The study fielded combat units in Afghanistan with lightweight equipment that ranged from plate carriers to Mk 48 7.62mm machine guns, a special operations weapon that weighs just over 18 pounds, compared to 27 pounds for the Army's M240 machine gun.

"No, we don't talk about that; I am actually not familiar with it. I am familiar with some of those changes that have been made, but I have not seen the report," Scharre said.

Related: The Army’s Next Body Armor May Get Stronger The Harder It’s Hit »

Another recommendation that Scharre stressed is that the Army should launch an authoritative study to better assess the relationship between load and combat effectiveness.

The Army didn’t have charts and tables demonstrating the relationship between weight and performance, Scharre said.

"So if you could have tables that a commander would look at [and say] 'all right, I am sending my folks out on a foot patrol and I add another 20 pounds of gear; here is how I can see a measurable way, for an average dismounted soldier, that this affects performance,'" he said. "Things like increasing mobility, increasing performance, reducing physical and cognitive fatigue, those things make a difference and those need to be part of the equation ... you've got to be able to look at both sides of the equation, because right now, you don't see enough of that." reached out to Army Research Lab for comment on the report but did not receive a comment by press time.

Scharre said ARL officials thanked CNAS for the report, but have not provided specific feedback.

"I would not say they signed off on it [in the sense of] agreeing with the recommendations, that's certainly not the case," Scharre said. "In no way is this a representation of the Army's views on the issues."

The report is intended to examine is how much weight can soldiers effectively carry and that how protective equipment eats up "a tremendous fraction" of that fighting load, Scharre said.

"There is a cultural problem here, which is, every time you take away little bit of weight, people just pile on more stuff," Scharre said, explaining that the fielding of a plate carrier doesn't solve the problem.

"We are dramatically overweight; we are not nine pounds overweight. The Army should set a limit: this is the amount of equipment we should issue people. And if you want to add any new pieces of gear, something's got to go."

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Sig Sauer on Friday unveiled a unique 1911 pistol engraved with Anzaldua's name, the details of his imprisonment in Vietnam, and the phrase "You Are Not Forgotten" accompanied by the POW-MIA flag on the grip to commemorate POW-MIA Recognition Day.

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Born in Texas in 1950, Anzaldua enlisted in the Marine Corps in 1968 and deployed to Vietnam as an intelligence scout assigned to the 2nd Battalion, 5th Marine Regiment, 1st Marine Division.

On Jan. 23, 1970, he was captured during a foot patrol and spent 1,160 days in captivity in various locations across North Vietnam — including he infamous Hỏa Lò Prison known among American POWs as the "Hanoi Hilton" — before he was freed during Operation Homecoming on March 27, 1973.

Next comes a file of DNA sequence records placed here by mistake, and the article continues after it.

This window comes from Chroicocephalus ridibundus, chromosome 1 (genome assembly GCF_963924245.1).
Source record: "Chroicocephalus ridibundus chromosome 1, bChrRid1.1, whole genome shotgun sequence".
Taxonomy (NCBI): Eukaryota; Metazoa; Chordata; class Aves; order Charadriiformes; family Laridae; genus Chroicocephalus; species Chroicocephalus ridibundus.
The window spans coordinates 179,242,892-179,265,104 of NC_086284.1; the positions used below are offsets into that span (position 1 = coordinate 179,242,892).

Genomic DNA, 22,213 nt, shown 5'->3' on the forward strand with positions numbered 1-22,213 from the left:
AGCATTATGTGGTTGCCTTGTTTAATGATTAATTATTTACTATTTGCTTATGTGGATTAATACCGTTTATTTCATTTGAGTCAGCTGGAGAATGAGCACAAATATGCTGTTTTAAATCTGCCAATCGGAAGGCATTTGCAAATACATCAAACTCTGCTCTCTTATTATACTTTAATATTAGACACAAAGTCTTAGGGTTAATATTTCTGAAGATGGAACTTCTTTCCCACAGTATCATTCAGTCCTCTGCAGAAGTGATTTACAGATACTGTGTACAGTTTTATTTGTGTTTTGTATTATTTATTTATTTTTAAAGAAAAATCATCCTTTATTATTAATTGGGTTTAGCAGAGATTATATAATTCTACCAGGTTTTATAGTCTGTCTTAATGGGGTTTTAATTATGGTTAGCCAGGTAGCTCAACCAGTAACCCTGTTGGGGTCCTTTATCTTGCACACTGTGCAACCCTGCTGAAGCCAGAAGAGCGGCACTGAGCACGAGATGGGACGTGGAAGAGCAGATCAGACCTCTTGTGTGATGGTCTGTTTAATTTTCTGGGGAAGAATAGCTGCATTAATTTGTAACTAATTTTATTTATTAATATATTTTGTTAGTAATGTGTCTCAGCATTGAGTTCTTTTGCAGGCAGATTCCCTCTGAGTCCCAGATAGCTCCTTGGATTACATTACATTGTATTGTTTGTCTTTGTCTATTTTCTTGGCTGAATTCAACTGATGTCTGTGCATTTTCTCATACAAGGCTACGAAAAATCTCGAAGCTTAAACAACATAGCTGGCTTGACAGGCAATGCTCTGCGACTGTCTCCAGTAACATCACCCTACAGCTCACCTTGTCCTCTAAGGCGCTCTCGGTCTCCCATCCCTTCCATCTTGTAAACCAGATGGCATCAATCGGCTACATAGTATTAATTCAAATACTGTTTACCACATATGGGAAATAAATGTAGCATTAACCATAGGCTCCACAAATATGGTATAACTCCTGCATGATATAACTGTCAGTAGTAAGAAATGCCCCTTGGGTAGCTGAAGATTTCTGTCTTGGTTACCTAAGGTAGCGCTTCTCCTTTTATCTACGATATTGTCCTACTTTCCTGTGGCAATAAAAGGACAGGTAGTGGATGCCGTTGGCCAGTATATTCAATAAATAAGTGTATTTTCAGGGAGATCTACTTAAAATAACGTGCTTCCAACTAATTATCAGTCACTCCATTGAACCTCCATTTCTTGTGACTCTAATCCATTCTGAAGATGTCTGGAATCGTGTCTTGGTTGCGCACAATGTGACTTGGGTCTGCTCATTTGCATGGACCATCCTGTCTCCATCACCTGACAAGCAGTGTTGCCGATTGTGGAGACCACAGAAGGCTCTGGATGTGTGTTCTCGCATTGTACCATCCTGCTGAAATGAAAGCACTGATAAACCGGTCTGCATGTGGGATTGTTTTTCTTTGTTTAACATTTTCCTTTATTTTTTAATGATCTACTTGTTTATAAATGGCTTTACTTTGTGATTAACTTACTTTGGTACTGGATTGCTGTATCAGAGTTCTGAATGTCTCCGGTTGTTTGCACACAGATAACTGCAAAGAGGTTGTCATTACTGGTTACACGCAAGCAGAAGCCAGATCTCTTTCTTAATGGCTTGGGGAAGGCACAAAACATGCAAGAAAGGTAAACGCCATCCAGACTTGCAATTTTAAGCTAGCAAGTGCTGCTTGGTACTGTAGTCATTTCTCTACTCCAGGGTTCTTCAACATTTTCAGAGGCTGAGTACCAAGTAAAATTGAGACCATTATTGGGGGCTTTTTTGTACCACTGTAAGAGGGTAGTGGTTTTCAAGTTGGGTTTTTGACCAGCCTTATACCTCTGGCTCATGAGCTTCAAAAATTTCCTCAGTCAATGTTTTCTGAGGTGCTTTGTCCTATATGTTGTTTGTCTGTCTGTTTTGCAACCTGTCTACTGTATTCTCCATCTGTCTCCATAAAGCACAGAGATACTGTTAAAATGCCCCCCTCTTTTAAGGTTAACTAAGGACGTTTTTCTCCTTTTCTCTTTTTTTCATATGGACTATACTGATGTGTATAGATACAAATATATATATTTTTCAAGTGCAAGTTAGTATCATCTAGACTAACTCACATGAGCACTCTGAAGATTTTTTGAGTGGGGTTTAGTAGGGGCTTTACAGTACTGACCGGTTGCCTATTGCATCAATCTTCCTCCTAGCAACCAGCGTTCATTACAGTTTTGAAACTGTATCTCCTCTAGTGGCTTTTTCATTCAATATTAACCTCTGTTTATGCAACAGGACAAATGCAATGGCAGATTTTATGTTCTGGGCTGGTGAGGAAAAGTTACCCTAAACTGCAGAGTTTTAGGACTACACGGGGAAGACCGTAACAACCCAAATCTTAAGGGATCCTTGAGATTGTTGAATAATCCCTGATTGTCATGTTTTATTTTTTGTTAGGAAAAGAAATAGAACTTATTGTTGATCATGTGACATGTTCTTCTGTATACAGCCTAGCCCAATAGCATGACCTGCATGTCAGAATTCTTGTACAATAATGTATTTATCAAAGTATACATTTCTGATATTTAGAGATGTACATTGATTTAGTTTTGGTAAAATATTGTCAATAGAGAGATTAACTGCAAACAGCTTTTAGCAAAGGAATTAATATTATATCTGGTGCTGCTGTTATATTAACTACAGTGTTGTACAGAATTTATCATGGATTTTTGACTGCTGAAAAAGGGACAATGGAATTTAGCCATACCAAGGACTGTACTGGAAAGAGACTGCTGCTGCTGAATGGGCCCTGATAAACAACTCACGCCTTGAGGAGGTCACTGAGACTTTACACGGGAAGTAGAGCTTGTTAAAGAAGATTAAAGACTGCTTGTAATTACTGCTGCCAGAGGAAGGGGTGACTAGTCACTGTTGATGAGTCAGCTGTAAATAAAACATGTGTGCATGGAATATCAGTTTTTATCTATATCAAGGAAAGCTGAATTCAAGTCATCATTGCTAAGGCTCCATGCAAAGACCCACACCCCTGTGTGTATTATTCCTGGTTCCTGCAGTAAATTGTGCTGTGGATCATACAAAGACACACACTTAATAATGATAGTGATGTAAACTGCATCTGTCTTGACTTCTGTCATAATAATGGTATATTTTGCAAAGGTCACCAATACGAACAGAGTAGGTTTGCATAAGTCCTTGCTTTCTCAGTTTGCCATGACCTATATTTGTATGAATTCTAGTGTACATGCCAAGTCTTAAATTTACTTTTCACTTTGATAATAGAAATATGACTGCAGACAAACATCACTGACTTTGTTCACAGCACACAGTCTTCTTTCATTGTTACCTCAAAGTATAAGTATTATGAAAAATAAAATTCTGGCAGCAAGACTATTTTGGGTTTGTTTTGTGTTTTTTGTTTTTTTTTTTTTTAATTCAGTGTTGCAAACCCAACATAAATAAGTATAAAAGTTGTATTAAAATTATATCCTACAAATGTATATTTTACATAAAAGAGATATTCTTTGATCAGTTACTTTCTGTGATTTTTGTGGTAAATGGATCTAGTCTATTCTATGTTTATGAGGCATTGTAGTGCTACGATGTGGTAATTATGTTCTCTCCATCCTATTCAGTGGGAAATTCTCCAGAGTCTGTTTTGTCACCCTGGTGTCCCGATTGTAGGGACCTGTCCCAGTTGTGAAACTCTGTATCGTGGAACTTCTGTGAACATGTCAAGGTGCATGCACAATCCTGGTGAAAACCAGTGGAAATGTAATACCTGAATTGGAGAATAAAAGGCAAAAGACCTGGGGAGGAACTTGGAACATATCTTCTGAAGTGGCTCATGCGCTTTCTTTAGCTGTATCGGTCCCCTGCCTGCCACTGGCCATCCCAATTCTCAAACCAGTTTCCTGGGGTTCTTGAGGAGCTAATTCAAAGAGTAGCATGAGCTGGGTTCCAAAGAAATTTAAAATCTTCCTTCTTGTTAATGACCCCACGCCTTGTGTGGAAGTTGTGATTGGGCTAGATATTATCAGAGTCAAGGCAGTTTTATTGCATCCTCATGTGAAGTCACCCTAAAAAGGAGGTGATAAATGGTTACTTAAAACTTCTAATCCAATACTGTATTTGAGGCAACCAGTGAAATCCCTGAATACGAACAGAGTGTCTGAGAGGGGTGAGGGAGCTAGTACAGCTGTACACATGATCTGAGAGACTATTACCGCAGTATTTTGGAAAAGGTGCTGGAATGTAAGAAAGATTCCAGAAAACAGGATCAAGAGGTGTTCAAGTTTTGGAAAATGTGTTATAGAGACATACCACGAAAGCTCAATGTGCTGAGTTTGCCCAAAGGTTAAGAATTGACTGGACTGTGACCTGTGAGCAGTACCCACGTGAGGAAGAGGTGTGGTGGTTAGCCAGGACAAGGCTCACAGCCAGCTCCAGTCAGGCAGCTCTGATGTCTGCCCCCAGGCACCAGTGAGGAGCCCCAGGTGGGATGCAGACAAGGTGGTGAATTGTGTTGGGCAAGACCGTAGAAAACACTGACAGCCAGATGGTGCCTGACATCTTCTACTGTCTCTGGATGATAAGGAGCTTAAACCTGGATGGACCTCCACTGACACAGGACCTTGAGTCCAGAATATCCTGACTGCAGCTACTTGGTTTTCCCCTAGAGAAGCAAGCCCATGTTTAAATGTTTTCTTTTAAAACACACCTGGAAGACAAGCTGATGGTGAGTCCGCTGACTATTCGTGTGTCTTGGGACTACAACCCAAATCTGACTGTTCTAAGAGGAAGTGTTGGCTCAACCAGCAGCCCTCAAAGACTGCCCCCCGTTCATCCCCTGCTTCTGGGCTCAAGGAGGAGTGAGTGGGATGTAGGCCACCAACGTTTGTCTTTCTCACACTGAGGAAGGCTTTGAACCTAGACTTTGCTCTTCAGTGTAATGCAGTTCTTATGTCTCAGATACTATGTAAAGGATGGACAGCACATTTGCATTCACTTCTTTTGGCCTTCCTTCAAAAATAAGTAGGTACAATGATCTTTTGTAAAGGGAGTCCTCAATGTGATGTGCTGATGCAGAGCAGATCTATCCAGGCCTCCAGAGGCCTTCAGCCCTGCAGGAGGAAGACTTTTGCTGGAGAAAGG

Anzaldua may have been a prisoner, but he never stopped fighting. After his release, he received two Bronze Stars with combat "V" valor devices and a Prisoner of War Medal for displaying "extraordinary leadership and devotion to his companions" during his time in captivity. From one of his Bronze Star citations:

Using his knowledge of the Vietnamese language, he was diligent, resourceful, and invaluable as a collector of intelligence information for the senior officer interned in the prison camp.

In addition, while performing as interpreter for other United States prisoners making known their needs to their captors, [Anzaldua] regularly, at the grave risk of sever retaliation to himself, delivered and received messages for the senior officer.

On one occasion, when detected, he refused to implicate any of his fellow prisoners, even though severe punitive action was expected.

Anzaldua also received a Navy and Marine Corps Medal for his heroism in December 1969, when he entered the flaming wreckage of a U.S. helicopter that crashed nearr his battalion command post in the country's Quang Nam Province and rescued the crew chief and a Vietnamese civilian "although painfully burned himself," according to his citation.

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Sig Sauer presented the commemorative 1911 pistol to Anzaldua in a private ceremony at the gunmaker's headquarters in Newington, New Hampshire. The pistol's unique features include:

  • 1911 Pistol: the 1911 pistol was carried by U.S. forces throughout the Vietnam War, and by Major Anzaldua throughout his service. The commemorative 1911 POW pistol features a high-polish DLC finish on both the frame and slide, and is chambered in.45 AUTO with an SAO trigger. All pistol engravings are done in 24k gold;
  • Right Slide Engraving: the Prisoner of War ribbon inset, with USMC Eagle Globe and Anchor and "Major Jose Anzaldua" engravings;
  • Top Slide Engraving: engraved oak leaf insignia representing the Major's rank at the time of retirement and a pair of dog tags inscribed with the date, latitude and longitude of the location where Major Anzaldua was taken as a prisoner, and the phrase "You Are Not Forgotten" taken from the POW-MIA flag;